In a 5-2 vote, the Clarke Country School Board in Athens, Georgia, has ordered Superintendent Philip Lanoue to reconsider his decision regarding Thomas Rivera’s award-winning novel And the Earth Did Not Devour Him. But this isn’t a case of a superintendent taking unilateral action to remove a book from classrooms. Instead, he kept the book on school reading lists, and the school board is asking him to reconsider and remove it.
And the Earth Did Not Devour Him is a fictional account of the experiences of an unnamed Mexican boy in mid-century America. Comprised of vignettes and incorporating several different narrative styles, the book describes many of the injustices faced by migrant laborers in the 1950s and 1960s. It is frequently compared to the work of William Faulkner and is considered a landmark work of Chicano art. In 1970, it won the first ever Premio Quinto Sol, an award that recognizes Chicano literature.
Chad and Beth Lowry, the parents of a 7th grade student in the school district, had demanded that the book be removed from school reading lists. Instead of censoring the book, Superintendent Lanoue told the Lowrys that parents could opt out if they did not want their children to read it, but it would not be removed from school reading lists.
The Lowrys took the matter to the school board, which met last week to address the complaint. During the meeting, Chad Lowry voiced his opposition to the book. From the Athens Banner-Herald:
“It’s got language in there that’s not appropriate for our children to read,” said Chad Lowery at Thursday’s board meeting. “We just don’t think it has any place in our classroom, that kind of language.”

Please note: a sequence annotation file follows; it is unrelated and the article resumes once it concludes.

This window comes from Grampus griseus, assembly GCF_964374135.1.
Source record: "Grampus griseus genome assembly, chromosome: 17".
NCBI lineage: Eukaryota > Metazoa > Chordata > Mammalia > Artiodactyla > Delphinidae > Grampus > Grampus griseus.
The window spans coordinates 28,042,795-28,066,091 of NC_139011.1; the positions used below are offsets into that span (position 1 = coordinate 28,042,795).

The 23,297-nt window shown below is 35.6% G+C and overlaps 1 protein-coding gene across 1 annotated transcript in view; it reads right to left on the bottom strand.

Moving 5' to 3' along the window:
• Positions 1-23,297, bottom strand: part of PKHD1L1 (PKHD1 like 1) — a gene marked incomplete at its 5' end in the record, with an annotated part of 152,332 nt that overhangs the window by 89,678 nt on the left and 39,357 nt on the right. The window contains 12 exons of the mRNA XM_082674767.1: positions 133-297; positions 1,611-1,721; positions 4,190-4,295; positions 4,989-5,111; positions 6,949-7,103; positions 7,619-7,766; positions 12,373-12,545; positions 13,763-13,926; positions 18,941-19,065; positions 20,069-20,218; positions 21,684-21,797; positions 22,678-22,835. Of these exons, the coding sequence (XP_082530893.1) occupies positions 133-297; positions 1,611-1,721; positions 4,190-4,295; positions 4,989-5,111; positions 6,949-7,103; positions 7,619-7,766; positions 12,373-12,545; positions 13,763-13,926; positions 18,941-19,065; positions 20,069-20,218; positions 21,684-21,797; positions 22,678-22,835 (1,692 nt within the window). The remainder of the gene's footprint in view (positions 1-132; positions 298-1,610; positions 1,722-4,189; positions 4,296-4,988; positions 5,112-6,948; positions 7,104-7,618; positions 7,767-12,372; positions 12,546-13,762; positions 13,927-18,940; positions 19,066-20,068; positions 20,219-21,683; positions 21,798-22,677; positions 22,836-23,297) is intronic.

Five members of the nine-person board (two board members were absent from the meeting), voted that Superintendent Lanoue should reconsider his decision to retain the book. In fact, a report in The Marietta Daily Journal indicates that some of the board members are vehemently opposed to the book, with one board member telling the Daily Journal that “My intent is for this book not to be on the seventh grade reading list.”
Reports indicate that the Lowrys took exception to a single paragraph in the book. In agreeing with the Lowrys, the school board did not consider the work as a whole, deeming the entire volume forfeit based on a small section of text. The ruling by the school board does not mean that Superintendent Lanoue must remove the book, and legal precedent supports his decision to retain the book, not the Lowrys’ attempt to remove it. Ultimately, this attempt to ban And the Earth Did Not Devour Him will likely fail, but it remains to be seen. Check back here for updates as the story develops.
Betsy Gomez is the Web Editor for CBLDF.